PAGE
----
“I saw some figures, but we have not really gone through an analysis [of the cost of preserving the building],” Watkins says. “They [Ilitch] are the owners, and they have told us it’s not economically feasible. We tend to believe their assertion.”

Still, the Ilitches are sending mixed messages. In a Sept. 9 letter to the commission, Ilitch Holdings indicated it was pursuing a “dual path on whether to rehabilitate or demolish” the Madison-Lenox.

Fred Beal, an estimator for Ann Arbor-based J.C. Development Inc., and developer Jon Carlson surveyed the property for Ilitch Holdings almost two years ago. Beal advised the Ilitches that the $700,000 city demolition loan could be used to stabilize the structure. He says he has not been able to get a return phone call from them since.

“Can the building be saved, structurally?” Beal asks. “The answer is certainly yes. Almost any structure can be saved if you put enough money into it. The second question is, can the building be saved at a cost that suggests you can afford to save it, which means will you be profitable? The answer is yes.”

An FOBC report that updates a 1996 study by Zachary and Associates projects that a parking lot would generate $207,460 in annual revenue. A renovated hotel, they project, could generate $5 million annually.

“It’s a wild-ass guess,” says Blair McGowan, FOBC member and president and developer of St. Andrew’s Hall. McGowan helped to come up with the formula to make the projections. “That’s the truth. When people do these kinds of things, they take guesses. They try to make them educated guesses, but they’re just guesses.”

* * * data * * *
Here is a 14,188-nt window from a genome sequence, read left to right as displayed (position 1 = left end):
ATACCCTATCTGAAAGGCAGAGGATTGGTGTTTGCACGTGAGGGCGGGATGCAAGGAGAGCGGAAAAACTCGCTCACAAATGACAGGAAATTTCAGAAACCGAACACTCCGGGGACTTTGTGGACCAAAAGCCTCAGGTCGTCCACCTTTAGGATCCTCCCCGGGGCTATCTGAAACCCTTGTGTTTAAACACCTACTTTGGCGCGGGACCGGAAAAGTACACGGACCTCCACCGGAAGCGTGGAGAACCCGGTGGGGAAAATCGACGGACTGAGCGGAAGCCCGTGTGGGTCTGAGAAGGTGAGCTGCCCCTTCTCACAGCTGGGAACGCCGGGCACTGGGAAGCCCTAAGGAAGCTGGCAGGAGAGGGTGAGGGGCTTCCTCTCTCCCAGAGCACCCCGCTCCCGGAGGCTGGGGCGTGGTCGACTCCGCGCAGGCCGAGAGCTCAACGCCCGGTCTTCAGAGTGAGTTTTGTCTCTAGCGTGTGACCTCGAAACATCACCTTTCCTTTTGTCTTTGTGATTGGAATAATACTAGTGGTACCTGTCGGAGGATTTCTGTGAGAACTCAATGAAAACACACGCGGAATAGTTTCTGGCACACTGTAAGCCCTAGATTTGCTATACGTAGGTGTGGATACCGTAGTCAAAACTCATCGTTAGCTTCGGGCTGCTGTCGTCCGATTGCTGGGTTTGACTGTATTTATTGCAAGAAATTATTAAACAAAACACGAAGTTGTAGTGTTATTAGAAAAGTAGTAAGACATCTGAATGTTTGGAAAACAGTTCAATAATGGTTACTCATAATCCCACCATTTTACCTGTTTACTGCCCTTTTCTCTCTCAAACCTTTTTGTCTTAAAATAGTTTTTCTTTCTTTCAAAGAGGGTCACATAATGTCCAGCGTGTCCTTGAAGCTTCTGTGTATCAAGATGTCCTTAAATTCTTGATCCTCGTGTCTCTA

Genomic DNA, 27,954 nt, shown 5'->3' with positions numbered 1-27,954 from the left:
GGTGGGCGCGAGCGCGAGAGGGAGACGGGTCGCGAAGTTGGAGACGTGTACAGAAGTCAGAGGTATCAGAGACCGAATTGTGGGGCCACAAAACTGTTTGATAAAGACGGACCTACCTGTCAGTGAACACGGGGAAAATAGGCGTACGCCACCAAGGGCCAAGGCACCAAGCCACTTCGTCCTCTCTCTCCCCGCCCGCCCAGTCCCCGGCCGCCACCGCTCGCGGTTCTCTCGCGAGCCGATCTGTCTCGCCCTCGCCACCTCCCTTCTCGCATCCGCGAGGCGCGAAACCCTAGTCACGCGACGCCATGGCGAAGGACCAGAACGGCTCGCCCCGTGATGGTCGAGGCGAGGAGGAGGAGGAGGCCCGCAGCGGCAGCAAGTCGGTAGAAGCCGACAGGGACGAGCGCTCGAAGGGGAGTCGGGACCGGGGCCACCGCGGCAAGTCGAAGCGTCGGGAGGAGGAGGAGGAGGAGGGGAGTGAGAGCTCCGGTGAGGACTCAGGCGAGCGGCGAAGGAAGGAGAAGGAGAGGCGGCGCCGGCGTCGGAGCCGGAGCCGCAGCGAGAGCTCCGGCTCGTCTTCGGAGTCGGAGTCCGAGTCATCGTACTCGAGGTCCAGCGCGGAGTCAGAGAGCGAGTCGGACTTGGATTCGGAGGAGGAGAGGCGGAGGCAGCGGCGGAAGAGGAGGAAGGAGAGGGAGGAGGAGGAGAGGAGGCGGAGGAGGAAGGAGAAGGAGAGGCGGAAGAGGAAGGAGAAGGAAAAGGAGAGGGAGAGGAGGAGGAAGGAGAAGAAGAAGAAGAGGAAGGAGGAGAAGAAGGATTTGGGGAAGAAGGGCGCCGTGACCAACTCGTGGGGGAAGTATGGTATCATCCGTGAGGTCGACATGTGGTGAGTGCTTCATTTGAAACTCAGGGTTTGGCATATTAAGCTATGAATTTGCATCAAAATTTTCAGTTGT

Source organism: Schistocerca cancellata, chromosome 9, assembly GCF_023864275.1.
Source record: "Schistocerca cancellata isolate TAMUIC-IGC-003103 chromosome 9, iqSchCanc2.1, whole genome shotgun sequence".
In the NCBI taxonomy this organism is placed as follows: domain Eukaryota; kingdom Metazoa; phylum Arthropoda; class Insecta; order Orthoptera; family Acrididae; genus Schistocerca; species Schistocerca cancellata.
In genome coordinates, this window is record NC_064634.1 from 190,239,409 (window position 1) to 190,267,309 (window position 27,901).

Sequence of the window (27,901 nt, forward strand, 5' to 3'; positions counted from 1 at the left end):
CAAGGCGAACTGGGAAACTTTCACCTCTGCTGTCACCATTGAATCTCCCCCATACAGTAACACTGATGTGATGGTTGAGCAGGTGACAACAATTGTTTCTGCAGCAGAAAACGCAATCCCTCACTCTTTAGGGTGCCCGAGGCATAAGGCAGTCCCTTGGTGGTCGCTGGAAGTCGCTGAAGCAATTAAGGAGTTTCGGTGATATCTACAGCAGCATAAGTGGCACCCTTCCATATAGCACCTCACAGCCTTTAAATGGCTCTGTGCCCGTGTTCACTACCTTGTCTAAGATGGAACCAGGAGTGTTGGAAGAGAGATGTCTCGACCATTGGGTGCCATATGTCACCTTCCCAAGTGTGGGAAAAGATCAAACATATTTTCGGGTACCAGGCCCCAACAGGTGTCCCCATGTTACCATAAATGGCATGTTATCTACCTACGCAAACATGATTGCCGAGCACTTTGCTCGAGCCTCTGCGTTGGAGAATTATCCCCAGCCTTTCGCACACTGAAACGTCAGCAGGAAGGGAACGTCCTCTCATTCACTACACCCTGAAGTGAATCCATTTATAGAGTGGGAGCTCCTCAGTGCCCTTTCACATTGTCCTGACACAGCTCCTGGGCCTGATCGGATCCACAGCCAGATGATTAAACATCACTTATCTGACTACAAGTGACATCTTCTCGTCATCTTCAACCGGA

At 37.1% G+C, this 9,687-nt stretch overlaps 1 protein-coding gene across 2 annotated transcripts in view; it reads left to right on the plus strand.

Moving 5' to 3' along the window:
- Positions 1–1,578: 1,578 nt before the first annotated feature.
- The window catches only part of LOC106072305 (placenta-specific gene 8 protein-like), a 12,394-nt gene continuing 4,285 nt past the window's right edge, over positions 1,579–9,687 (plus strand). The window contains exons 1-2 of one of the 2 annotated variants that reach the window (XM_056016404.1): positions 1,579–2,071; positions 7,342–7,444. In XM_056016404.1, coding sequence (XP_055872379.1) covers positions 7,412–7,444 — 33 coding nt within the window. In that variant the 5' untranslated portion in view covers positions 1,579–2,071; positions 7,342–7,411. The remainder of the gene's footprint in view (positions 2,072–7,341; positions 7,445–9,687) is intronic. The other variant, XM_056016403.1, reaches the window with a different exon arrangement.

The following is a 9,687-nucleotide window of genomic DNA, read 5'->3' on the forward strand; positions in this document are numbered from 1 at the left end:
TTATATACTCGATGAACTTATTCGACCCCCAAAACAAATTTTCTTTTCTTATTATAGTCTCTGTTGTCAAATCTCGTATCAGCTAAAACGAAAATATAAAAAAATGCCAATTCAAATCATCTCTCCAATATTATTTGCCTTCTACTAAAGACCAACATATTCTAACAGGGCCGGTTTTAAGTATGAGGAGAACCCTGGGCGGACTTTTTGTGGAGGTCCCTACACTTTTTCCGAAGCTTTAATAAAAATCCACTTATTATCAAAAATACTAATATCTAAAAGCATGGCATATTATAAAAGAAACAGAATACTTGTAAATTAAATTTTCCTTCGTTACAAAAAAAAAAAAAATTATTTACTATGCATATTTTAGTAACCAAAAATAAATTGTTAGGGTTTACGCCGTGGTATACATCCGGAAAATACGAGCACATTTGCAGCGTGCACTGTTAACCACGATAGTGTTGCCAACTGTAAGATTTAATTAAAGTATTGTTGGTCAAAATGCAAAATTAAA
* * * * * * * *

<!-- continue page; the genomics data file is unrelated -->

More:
McGowan says those guesses are based on current occupancy rates for hotels, and on commercial activity.

“When you have a specific hotel, you fudge [projections] up or down, based on what you think is real,” he says. “In this case, you fudge it up because you have the Opera House and the stadiums nearby.”

Grunow says FOBC hasn’t given up on saving the Madison-Lenox.

“This building has to go through a public review process,” says Grunow. “They [Ilitches] haven’t gone before the commission. We’ve gone before the commission. It’s our belief that the commission would deny the [demolition] request at this time, based on our findings, and based on the fact that the property owner has not done due diligence. The last thing that is public record says that the building is renovatable.”

Calls to Ilitch Holdings to find out what has been done on the question of due diligence — that is, steps taken to apply for the permit and prove that the building should come down — were not returned by press time.

“If the FOBC wants to save it, pay us the fair amount for the property and they can save it,” Bielfield says.

“The friends have about $500 in our bank account, so that’s not an option,” Grunow counters. “We’re not a multimillion-dollar organization like Ilitch Holdings. ...

“We’re working on identifying a developer that could possibly purchase and develop it.”

Bielfield says the parking lot is a short-term plan.

“It’s a redevelopment plan,” he says. “We’re not keeping it as a parking lot, long-term. We’ll study what’s best for the use of that property, and then we’ll build something long-term in its place.”

“Show us the plan,” says Grunow. “Short-term parking lots as responses, how often does that lead to anything? Maybe they have a plan for the site. Show us the plan. Show us the use. Show us the benefit for the city of Detroit. Show us the study that says parking is the greatest need for the area.”

Khary Kimani Turner is a Metro Times staff writer. E-mail